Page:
Patrick Byrne, the founder of the online home goods store Overstock.com, has made strange headlines for decades: for dating a Russian spy; for mocking business rivals with Star Wars-based insults; for putting all his money into crypto and precious metals.
This month, Byrne is back in the news cycle, as the latest larger-than-life character in the ongoing saga of the Capital riot investigation. Byrne was one of President Trump’s most prominent corporate allies during his final days in the Oval Office, spreading conspiracy theories about election fraud to the public. In December 2020, Byrne came to the White House and participated in a pivotal meeting with Trump’s inner circle about ways in which the President might contest the election. On Friday, the House select committee will meet with Byrne privately to ask him about that night and its potential links to the insurrection.
These developments have led some social media users to call for a boycott of Overstock. In turn, the company has emphatically distanced itself from him, repeatedly emphasizing that he resigned from the company in 2019 and has no remaining shares.
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Here’s what to know about the polarizing former CEO.
Byrne has a long history of supporting dubious theories.
In 1999, Byrne founded Overstock.com and wielded his firebrand leadership style to help it grow into a retail giant. Byrne ferociously defended his company from rivals and skeptics: In the mid-00s, he filed several lawsuits accusing hedge funds of conspiring to bring down the company through naked short selling of shares, a largely illegal form of stock manipulation.
While many people dismissed his claims as ludicrous at the time, the 2007 financial crash revealed that short selling was, in fact, a common practice used by powerful firms to sway the market. The S.E.C. banned naked shorting, and Overstock won millions in settlements from its lawsuits, including against Goldman Sachs and Merrill Lynch.
Byrne’s victories in his fight against Wall Street seemed to have emboldened him into believing other bold theories. He filled his website, Deep Capture, with stories about mafia plots designed on his life. He alleged that Obama officials had attempted to set up a sting in 2016 against Hillary Clinton in order to control her while in office.
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He bought a ranch in the Rockies and turned it into a doomsday hideaway complete with weapons stockpiles and food that would last for years, telling the New Yorker that it would be a “place to go when zombies walk the earth.” And in 2014, Overstock became the first major retailer to accept bitcoin for purchases.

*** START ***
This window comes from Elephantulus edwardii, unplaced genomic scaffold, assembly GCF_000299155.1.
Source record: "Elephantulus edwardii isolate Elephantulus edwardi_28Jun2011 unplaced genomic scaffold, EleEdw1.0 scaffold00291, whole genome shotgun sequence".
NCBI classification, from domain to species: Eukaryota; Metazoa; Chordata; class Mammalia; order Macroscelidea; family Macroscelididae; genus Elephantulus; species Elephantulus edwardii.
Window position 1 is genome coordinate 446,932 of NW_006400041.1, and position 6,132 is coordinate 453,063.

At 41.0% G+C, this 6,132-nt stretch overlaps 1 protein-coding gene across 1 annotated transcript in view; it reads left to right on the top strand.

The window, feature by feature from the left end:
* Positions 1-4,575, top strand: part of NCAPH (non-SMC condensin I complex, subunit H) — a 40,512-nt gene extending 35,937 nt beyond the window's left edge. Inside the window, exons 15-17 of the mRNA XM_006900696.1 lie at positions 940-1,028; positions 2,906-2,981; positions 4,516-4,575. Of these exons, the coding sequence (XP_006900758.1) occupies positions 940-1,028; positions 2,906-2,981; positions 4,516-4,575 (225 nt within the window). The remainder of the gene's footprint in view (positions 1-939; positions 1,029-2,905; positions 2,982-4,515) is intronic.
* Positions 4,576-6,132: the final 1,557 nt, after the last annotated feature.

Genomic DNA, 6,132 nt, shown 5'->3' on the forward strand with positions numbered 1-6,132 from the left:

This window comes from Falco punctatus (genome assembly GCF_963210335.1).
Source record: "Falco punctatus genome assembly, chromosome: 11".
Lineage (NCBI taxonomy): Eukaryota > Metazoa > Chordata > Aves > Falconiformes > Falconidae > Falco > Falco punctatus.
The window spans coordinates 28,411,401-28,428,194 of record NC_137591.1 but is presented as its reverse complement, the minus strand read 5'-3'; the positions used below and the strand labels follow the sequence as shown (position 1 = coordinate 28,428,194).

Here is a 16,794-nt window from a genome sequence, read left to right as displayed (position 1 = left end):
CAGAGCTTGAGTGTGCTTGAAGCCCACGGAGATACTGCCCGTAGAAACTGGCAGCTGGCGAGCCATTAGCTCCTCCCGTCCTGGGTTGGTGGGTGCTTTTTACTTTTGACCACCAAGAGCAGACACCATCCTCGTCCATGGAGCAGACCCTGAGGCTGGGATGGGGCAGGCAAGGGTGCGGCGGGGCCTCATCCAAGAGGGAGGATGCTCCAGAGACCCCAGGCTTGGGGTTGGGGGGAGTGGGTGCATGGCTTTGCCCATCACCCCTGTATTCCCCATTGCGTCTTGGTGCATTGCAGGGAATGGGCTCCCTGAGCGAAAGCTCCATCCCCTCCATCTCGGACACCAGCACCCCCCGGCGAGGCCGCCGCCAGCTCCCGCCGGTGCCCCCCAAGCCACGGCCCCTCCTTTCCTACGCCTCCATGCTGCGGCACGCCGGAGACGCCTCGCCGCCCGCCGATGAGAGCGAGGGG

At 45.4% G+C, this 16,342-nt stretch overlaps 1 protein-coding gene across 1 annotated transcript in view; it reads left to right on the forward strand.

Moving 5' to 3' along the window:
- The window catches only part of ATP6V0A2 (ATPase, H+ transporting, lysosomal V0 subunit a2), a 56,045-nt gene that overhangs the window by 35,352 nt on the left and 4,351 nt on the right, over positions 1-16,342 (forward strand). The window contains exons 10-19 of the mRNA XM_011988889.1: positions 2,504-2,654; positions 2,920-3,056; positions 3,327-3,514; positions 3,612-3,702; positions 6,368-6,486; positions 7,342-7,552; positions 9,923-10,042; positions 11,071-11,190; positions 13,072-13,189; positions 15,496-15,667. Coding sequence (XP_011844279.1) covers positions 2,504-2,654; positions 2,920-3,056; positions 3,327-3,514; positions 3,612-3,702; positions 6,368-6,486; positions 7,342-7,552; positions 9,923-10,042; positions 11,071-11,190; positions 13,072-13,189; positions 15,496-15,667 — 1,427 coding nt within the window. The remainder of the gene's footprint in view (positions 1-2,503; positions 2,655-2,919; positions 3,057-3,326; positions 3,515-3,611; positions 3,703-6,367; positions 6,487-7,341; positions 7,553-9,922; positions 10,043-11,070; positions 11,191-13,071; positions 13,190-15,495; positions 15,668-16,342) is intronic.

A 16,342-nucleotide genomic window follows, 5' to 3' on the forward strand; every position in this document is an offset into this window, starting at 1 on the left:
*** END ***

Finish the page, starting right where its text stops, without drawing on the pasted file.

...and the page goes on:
In 2015, Byrne began dating a Russian woman named Maria Butina, who would later be arrested and spend more than a year in prison for conspiring to act as a foreign agent. (Officials say she spent the year before the 2016 election trying to befriend powerful conservatives.) In their relationship, it was unclear who was the mark and who was the con: Byrne, for his part, has said that he consistently reported Butina’s suspicious activities to the F.B.I. Around the time that their relationship became public in 2019, Byrne resigned as the head of Overstock.
While some of Byrne’s ideas and actions might have seemed outlandish to his colleagues and friends, his successful lone-wolf crusade against Wall Street years earlier had won him the respect and trust of many. In December 2020, Warren Buffett, Byrne’s former mentor, called him “very intelligent and patriotic” in a statement to the New Yorker.
In the same article, Jonathan Johnson, who succeeded Byrne as the C.E.O. of Overstock, said of Byrne and his conspiracy theories about the deep state: “From 2005 to 2008, he was made to look crazy, and in 2008 he was vindicated…I don’t know all the facts on this, as I did with the Wall Street stuff. But I do know Patrick, and it won’t surprise me at all if he is vindicated again.” (In a statement to TIME this week, an Overstock representative responded to a query regarding Johnson’s quote, saying, “Jonathan has had no contact with Patrick since well before the article you link was published. Clearly a lot has happened since 2020. Therefore, he cannot reaffirm his comment or comment further on this situation.”)